Someone cares for soup kitchen

Association's decision to donate back to the community leads to an upgraded kitchen for a Costa Mesa soup kitchen.

February 08, 2011|By Alexandra Baird, Special to the Daily Pilot
  • Lorrie Sanchez, the head chef at Someone Cares Soup Kitchen, looks at the new walk-in freezer in the facilities newly remodeled kitchen Monday,
Lorrie Sanchez, the head chef at Someone Cares Soup Kitchen,… (SCOTT SMELTZER,…)

COSTA MESA — Members of a national restaurant association combined their industry savvy to give a Costa Mesa soup kitchen one big treat: a $100,000 makeover.

Volunteers from the Restaurant Facility Management Assn. renovated Someone Cares Soup Kitchen on 19th Street.

They knocked down walls, converted an old freezer into a walk-in refrigerator, created a new storage area, installed an ice machine and dishwasher, replaced ceiling tiles and added stainless steel prep tables. Workers came in when the kitchen closed at 5 p.m., and worked until 1 or 2 a.m. so there was no disruption in service.

The remodel was completed in less than a week.

"It was like we were an angel that dropped out of the sky," said Tracy Tomson, the executive director of the association. "They didn't know we existed, had no idea. They had a wish list of things they wanted to do and were beginning to think about fundraising and we sort of descended upon them. We took their little list and we doubled it."


The association is a 5-year-old group consisting of major chain restaurants, such as Taco Bell and T.G.I. Friday's, and their vendors. Last year, the association decided it was time to give back, and board members decided to choose a soup kitchen or homeless shelter in the area they would hold their annual conference. This year's conference was earlier this week in Long Beach.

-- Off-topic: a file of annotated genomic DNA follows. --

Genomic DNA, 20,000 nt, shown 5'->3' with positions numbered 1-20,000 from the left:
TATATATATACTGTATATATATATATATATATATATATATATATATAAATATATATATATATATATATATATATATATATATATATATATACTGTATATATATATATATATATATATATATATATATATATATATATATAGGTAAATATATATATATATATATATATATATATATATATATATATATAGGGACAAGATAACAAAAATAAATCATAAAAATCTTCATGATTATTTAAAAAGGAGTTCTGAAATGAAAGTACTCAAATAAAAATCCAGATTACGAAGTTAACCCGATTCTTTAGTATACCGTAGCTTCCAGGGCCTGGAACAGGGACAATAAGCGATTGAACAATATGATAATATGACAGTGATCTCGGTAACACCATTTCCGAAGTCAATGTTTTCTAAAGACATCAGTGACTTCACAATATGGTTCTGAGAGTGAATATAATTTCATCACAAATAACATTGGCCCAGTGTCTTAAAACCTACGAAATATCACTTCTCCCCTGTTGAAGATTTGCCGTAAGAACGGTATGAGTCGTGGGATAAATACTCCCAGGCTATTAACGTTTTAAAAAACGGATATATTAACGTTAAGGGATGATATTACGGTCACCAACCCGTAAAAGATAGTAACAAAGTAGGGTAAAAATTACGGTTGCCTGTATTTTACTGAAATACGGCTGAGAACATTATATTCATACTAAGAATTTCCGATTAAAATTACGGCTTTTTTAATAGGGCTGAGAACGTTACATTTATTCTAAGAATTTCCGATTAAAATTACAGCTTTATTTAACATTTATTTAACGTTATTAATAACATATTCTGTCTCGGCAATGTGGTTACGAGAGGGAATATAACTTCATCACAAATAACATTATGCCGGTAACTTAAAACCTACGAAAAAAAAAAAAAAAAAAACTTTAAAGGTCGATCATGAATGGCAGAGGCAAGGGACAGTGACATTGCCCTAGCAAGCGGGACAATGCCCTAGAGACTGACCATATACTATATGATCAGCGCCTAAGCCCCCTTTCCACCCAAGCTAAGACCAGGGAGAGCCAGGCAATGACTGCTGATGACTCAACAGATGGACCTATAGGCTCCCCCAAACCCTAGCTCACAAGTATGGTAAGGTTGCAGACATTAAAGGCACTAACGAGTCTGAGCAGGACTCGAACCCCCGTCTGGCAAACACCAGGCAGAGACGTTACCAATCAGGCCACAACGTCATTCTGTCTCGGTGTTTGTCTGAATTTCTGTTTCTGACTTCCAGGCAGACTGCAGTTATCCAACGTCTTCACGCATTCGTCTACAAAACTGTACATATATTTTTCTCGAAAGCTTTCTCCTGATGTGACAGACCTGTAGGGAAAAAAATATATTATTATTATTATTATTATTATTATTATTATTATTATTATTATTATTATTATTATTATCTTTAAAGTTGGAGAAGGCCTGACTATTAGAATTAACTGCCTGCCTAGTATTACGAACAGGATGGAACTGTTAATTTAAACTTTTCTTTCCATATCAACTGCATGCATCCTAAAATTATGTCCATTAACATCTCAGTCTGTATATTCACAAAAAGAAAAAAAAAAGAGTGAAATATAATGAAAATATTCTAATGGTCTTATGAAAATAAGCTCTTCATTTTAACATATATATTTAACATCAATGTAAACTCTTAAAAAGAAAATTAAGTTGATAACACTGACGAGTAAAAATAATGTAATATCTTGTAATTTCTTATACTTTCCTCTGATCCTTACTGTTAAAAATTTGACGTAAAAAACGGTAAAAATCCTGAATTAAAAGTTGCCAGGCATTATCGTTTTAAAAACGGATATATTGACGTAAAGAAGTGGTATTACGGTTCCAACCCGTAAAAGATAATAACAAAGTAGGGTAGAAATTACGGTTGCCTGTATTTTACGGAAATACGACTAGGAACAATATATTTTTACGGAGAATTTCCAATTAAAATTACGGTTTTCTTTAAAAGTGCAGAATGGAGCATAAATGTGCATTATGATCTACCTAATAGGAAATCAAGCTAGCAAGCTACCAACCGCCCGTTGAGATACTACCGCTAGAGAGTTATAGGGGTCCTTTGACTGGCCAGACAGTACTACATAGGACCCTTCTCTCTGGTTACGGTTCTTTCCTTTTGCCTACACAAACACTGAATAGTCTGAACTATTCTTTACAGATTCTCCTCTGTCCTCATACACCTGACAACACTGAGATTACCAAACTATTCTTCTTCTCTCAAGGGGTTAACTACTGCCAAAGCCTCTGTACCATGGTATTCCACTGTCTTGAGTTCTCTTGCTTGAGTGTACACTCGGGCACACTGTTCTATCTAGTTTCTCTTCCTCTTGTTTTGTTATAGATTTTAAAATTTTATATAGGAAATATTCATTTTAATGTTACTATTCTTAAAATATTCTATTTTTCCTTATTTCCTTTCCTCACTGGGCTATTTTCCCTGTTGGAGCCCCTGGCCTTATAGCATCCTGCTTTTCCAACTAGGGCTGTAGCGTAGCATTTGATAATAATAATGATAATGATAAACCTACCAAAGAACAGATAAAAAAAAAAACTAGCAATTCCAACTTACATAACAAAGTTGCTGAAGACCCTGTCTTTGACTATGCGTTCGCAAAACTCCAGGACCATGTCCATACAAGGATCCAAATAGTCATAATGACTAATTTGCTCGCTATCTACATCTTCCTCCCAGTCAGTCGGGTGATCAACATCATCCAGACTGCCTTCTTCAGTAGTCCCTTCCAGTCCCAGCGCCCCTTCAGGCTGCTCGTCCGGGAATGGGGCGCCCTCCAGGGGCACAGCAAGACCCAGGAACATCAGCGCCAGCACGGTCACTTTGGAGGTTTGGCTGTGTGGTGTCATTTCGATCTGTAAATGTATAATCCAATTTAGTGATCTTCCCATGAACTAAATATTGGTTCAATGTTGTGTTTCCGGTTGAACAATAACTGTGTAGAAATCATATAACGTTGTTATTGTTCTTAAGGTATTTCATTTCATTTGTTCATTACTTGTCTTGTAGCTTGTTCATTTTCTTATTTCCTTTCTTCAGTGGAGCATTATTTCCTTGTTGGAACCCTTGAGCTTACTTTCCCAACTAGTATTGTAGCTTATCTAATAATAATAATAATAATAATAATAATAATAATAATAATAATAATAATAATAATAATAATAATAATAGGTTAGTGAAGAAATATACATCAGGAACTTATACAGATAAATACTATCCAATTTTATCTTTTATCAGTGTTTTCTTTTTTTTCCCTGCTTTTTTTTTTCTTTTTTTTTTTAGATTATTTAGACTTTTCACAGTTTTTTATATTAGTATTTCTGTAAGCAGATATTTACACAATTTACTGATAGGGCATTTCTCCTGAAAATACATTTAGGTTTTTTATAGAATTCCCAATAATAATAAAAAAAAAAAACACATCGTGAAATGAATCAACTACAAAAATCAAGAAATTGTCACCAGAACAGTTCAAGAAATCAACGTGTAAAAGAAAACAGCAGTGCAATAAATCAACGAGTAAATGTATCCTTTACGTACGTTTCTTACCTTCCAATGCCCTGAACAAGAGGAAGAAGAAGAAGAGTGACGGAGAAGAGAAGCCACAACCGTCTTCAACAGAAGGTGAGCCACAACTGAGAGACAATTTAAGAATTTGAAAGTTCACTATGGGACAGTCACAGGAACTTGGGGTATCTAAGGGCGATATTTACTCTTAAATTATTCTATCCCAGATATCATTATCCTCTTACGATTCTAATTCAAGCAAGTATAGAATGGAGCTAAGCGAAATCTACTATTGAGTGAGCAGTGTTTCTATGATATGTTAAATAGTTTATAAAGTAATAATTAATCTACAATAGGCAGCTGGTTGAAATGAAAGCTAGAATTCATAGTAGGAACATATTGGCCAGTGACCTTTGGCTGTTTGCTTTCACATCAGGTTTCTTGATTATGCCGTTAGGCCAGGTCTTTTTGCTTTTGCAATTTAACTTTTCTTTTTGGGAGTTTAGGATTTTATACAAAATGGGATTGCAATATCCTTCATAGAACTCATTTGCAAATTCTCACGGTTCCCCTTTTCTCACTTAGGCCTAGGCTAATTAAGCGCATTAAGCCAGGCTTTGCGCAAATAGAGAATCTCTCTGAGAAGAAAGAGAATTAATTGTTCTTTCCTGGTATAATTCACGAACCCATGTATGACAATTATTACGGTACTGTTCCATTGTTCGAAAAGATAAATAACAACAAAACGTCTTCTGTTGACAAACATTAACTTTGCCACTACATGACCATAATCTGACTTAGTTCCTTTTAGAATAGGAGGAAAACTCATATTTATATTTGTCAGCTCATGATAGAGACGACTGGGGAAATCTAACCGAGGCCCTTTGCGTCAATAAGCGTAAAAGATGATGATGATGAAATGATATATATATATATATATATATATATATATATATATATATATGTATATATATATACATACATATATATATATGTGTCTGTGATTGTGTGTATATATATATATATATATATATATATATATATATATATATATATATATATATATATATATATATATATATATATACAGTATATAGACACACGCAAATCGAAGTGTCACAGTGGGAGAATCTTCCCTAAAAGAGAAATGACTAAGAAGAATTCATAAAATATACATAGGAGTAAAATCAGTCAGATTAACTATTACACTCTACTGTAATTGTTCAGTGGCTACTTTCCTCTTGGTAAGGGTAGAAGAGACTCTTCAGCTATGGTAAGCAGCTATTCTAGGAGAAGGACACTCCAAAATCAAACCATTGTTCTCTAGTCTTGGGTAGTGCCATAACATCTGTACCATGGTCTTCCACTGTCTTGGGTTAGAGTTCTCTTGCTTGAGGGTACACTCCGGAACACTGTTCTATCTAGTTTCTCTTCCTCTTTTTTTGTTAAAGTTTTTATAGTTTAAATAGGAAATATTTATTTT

Association co-founder Joe Robertson said Someone Cares, founded in 1986, was the best candidate for the renovation because its volunteers "have a heart for what they're doing," and the kitchen doesn't receive a lot of money from the government, like some others.

"We went in and evaluated their needs, system and how they operate, and we made suggestions on how to make the operation more functional," he said. "They're now able to service people with much less confusion and congestion in the kitchen."

Member restaurants like Chipotle and Irvine-based Taco Bell chipped in with volunteer labor, supplies and equipment. In addition to the thorough renovation, the association also donated plates and silverware, slashing the $1,000 Someone Cares spent monthly on paper goods out of its budget.

Someone Cares Executive Director Shannon Santos said she was elated at the renovation.

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